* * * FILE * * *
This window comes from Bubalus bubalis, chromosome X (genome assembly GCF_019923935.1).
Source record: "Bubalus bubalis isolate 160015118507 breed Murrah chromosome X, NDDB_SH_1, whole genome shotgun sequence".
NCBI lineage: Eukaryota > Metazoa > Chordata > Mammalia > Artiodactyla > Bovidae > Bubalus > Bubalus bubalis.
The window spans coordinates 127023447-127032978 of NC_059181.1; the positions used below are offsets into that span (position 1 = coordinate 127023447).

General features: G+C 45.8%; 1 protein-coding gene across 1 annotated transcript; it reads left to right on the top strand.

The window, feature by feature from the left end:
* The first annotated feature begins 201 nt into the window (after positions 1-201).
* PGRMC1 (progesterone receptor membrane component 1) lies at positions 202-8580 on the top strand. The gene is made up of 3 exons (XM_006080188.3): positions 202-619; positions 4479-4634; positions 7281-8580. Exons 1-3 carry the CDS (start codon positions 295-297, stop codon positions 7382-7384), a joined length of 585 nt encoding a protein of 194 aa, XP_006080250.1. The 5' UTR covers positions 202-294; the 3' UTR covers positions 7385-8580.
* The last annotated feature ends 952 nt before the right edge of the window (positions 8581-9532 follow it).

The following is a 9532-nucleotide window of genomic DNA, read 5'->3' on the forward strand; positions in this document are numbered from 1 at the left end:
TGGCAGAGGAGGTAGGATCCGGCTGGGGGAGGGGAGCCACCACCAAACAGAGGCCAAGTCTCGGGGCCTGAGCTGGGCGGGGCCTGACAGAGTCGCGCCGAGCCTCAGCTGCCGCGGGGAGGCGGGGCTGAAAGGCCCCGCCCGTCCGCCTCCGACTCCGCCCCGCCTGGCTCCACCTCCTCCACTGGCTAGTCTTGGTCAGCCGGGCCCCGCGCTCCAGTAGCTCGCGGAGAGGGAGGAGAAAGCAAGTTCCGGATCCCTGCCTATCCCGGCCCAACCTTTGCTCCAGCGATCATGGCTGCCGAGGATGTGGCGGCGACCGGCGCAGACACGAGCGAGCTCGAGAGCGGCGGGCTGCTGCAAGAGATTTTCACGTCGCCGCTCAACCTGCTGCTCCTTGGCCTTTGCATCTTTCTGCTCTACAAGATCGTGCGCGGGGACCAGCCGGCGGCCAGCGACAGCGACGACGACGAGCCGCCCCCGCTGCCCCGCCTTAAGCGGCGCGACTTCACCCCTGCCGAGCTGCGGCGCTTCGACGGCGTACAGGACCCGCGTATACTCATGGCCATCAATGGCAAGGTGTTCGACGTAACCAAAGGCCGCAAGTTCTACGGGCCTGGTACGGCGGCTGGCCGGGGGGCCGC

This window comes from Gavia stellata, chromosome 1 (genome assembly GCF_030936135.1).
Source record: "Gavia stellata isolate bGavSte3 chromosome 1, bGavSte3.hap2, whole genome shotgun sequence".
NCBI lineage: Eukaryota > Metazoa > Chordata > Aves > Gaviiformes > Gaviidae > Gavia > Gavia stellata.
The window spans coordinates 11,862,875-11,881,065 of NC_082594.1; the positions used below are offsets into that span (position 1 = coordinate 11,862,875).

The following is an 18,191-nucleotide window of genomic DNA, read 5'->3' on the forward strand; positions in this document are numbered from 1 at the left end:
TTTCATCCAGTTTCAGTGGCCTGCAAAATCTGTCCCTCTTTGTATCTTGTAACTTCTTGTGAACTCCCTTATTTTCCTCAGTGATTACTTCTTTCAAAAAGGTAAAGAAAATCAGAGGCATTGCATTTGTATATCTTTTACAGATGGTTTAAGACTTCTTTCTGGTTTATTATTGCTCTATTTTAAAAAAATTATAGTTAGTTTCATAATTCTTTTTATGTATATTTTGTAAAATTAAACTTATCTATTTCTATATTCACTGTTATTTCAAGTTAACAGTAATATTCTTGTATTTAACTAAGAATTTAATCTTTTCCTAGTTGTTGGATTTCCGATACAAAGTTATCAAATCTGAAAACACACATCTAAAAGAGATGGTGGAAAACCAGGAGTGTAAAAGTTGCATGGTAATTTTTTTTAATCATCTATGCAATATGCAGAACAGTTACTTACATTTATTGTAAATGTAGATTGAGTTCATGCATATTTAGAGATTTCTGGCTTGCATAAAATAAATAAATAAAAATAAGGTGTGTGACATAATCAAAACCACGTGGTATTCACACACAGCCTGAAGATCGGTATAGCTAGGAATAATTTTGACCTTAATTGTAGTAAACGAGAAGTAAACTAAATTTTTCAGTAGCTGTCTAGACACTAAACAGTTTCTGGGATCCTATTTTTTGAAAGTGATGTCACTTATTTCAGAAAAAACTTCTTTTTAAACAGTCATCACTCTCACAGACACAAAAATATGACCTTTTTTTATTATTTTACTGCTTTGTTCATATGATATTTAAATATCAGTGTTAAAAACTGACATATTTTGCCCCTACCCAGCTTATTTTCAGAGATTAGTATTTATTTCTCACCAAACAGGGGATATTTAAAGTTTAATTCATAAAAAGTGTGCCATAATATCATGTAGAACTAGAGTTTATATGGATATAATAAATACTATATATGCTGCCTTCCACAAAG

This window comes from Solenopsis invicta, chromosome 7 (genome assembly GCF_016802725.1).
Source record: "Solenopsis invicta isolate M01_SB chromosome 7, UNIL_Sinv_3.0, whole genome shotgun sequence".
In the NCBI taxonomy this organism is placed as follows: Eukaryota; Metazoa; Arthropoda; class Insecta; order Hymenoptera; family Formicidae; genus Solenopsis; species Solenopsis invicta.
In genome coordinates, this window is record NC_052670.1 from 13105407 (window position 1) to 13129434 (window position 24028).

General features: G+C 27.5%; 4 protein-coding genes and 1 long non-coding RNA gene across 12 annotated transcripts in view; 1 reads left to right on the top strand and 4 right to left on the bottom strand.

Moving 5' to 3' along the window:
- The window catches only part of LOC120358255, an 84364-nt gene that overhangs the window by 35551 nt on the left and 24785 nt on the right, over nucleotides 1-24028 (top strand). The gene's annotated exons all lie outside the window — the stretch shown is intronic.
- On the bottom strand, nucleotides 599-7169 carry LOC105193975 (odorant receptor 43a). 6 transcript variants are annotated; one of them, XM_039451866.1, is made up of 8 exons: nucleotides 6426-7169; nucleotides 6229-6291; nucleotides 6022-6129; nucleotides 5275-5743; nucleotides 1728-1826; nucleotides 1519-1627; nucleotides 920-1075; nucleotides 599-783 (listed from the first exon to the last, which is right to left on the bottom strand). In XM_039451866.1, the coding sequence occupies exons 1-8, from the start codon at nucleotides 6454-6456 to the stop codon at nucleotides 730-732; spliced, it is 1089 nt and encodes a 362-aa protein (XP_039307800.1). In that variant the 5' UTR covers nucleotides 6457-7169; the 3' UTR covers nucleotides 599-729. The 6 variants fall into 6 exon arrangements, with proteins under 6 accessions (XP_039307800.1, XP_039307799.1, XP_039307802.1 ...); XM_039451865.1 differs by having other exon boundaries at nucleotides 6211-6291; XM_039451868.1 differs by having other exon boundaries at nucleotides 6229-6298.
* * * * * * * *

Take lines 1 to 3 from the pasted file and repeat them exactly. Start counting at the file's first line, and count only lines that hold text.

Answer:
This window comes from Bubalus bubalis, chromosome X (genome assembly GCF_019923935.1).
Source record: "Bubalus bubalis isolate 160015118507 breed Murrah chromosome X, NDDB_SH_1, whole genome shotgun sequence".
NCBI lineage: Eukaryota > Metazoa > Chordata > Mammalia > Artiodactyla > Bovidae > Bubalus > Bubalus bubalis.